- Ethnographic films often have the filmmaker speaking FOR a group of people - representing people who can't represent themselves. For example, in Nanook of the North, a white Western filmmaker talks to white western audiences about Inuit people. It pushes the case that the fur trade was good for the Inuit people, but it was also funded by fur trading companies, so it represents their interests in a political sense. A film can represent a group in the way a lawyer can represent a client - with a heavy hand, stridently pushing their case.
- Should the people we film be given compensation? Should they be able to 'block' certain things from appearing in the film if it portrays them in a bad light?
- Should we be able to recreate scenes? Every documentary CLAIMS that their is an external world operating without the camera - that the world would continue in the same way if the camera wasn't there. We are claiming an element of truthfulness.
Cunumulla (2000) - very controversial film, 7 year legal battle. The media furore over it displays the tension between the filmmaker's desire to 'tell the truth' and moral and ethical standpoints of the subjects involved.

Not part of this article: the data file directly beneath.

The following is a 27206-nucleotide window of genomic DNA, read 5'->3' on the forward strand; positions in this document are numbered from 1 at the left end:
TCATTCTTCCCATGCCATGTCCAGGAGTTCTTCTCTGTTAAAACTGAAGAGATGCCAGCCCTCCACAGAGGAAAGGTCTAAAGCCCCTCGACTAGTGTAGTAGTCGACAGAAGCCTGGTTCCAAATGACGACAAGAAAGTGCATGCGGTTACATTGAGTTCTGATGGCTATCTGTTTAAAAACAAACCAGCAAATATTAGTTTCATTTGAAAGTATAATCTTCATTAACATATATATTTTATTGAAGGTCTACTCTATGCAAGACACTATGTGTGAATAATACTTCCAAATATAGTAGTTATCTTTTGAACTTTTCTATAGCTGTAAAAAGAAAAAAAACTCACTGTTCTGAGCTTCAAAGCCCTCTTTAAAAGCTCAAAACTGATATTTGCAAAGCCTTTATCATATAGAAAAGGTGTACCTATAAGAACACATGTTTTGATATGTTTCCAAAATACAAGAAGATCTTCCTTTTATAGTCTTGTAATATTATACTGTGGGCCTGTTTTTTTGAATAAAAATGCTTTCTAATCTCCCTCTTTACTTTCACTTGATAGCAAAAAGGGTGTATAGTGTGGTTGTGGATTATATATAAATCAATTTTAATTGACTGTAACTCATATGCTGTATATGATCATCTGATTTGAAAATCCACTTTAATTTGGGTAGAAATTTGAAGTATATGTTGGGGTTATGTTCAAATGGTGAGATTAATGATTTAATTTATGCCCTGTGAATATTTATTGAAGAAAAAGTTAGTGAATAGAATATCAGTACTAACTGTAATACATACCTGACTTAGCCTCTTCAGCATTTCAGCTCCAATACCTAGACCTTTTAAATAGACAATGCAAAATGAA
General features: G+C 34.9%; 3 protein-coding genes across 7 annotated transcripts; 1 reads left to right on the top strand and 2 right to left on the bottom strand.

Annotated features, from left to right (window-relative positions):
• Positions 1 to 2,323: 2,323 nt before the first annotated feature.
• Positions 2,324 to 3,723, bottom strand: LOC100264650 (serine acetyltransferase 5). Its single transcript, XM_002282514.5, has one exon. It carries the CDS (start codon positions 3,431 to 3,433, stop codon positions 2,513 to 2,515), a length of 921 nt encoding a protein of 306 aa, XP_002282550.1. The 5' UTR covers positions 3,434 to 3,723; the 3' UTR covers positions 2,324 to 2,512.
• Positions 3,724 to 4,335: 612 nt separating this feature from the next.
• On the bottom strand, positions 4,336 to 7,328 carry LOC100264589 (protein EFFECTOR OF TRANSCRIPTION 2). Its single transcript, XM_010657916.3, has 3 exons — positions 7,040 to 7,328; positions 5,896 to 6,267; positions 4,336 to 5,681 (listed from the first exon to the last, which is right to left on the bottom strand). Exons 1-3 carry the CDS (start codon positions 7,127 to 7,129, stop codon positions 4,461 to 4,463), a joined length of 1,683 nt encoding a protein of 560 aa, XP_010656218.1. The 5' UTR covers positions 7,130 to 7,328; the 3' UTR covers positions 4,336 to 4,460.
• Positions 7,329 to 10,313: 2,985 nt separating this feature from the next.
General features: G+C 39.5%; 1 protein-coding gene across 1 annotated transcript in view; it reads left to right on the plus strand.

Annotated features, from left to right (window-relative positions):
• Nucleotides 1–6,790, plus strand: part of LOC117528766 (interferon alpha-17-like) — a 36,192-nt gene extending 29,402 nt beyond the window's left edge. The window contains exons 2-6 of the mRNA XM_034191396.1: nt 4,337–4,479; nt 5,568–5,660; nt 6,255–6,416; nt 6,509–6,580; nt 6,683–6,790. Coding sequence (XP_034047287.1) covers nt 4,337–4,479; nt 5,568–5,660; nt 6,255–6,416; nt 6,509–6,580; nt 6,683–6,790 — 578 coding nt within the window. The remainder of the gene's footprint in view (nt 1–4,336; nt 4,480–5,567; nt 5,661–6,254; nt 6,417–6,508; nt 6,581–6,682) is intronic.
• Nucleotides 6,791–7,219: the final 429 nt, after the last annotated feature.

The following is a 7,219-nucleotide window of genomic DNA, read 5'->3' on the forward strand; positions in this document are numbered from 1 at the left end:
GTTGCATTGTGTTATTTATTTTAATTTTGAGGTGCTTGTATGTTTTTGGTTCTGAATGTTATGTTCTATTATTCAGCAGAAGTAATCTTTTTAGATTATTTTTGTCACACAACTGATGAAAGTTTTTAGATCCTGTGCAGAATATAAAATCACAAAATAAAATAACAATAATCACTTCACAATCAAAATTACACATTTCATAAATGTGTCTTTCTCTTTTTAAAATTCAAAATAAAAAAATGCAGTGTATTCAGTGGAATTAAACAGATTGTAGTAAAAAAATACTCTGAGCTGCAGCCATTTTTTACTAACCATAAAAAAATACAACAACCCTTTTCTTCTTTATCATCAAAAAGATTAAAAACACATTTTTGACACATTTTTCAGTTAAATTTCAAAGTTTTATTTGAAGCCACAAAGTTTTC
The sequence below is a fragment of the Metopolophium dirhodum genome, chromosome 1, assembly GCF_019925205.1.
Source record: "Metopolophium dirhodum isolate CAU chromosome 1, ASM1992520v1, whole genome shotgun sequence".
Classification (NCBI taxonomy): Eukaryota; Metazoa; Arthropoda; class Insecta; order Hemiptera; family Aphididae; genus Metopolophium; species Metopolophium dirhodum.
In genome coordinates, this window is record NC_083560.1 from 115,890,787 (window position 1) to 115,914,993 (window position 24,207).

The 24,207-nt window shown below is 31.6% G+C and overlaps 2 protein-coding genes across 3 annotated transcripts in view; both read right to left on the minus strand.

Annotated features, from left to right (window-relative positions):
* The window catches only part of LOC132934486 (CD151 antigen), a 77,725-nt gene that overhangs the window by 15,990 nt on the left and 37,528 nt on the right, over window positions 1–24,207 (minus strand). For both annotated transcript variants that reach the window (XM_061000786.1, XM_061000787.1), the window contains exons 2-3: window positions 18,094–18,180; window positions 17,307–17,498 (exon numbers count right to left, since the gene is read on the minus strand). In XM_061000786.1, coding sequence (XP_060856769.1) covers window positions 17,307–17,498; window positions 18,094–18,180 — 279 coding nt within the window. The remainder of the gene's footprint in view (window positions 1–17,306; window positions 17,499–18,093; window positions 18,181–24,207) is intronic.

Release forms are more for the protection of the filmmaker rather than the subject - therefore they can be seen as UNethical
The onus on documentary filmmaking is even greater than news reporters (bound by code of ethics that stipulates truthfulness) yet there is this expectation that it needs to be truthful.
Since we've gained a few 'likes' on Facebook (66 now!) I decided it was time to pose a question and gain some audience participation at the same time.
Facebook has an option that allows you to directly question your friends and the public, and I used this to ask the question below.
Since doing this project I've changed my privacy settings so people can now see my 'likes' and have my Facebook activity come up in their newsfeed and most recent. This makes it easier to promote our page as I don't even have to directly mention it in a status for it to be seen.
After answering the question myself, this method meant that other people who were online saw the question pop up and answered it themselves too. However, to speed up the process, I decided to invite some other people to answer it, by using the button 'Ask Friends'.
However, I have over 600 Facebook friends. Should I spam them all? Who should I ask?